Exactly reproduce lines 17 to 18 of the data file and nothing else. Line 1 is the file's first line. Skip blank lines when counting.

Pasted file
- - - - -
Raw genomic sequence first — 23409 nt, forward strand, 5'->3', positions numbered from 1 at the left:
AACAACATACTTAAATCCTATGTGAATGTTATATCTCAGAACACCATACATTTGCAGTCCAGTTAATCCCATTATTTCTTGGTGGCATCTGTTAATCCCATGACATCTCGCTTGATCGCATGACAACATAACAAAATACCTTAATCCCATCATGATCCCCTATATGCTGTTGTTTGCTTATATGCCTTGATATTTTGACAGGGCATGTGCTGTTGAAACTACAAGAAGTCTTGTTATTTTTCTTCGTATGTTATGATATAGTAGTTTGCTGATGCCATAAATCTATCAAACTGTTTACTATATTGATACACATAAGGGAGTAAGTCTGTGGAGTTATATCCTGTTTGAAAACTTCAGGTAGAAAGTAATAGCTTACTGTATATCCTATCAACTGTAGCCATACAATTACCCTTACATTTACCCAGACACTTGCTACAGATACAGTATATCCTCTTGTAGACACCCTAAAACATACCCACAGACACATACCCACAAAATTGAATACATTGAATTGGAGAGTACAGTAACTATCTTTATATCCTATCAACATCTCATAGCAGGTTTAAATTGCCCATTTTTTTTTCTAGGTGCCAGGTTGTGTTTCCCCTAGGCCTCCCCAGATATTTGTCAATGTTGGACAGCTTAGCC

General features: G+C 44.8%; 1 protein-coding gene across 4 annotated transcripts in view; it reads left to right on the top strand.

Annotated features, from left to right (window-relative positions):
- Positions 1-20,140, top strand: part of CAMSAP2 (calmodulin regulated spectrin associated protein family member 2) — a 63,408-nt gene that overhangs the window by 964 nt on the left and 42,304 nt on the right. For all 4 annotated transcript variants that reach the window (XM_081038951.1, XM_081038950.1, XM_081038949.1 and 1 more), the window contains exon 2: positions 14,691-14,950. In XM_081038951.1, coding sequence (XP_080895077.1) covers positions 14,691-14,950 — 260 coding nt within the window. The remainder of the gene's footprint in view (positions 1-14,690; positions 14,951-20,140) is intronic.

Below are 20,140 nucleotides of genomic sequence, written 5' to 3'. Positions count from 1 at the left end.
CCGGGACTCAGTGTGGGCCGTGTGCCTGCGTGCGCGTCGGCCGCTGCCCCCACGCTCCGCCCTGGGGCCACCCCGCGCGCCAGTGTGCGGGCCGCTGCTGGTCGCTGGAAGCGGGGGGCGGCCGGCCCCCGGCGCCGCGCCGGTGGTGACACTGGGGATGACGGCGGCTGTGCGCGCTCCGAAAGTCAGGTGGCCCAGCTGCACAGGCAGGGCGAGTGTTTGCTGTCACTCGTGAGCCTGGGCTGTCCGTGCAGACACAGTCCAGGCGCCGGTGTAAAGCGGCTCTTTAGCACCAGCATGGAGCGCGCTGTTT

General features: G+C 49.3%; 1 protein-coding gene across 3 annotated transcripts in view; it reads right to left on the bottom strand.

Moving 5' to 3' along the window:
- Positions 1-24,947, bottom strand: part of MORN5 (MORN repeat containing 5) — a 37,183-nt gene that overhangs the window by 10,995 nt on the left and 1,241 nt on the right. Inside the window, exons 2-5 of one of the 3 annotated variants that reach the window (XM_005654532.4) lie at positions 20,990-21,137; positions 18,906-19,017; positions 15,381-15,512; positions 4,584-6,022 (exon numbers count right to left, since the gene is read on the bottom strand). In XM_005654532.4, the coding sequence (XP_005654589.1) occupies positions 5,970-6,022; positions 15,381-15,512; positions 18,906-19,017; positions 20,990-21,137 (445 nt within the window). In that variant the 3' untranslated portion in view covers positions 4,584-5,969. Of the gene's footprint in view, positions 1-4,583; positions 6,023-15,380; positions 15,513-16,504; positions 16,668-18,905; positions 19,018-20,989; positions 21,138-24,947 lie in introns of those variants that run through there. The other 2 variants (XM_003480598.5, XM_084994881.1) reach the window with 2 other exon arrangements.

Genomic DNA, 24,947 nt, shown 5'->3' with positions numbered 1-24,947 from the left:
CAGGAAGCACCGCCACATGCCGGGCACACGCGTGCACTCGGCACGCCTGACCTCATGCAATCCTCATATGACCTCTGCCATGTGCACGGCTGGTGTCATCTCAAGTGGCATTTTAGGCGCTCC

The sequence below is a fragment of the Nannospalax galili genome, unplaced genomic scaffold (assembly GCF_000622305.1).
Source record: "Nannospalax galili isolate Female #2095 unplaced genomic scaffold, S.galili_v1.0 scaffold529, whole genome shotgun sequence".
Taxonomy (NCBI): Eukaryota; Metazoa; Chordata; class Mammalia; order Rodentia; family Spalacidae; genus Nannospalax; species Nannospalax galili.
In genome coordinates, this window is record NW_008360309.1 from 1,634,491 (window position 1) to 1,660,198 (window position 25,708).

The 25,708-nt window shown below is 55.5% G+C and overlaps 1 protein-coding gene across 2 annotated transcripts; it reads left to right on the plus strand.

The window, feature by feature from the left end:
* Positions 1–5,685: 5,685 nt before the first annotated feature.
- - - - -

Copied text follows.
The 25,708-nt window shown below is 55.5% G+C and overlaps 1 protein-coding gene across 2 annotated transcripts; it reads left to right on the plus strand.

The window, feature by feature from the left end: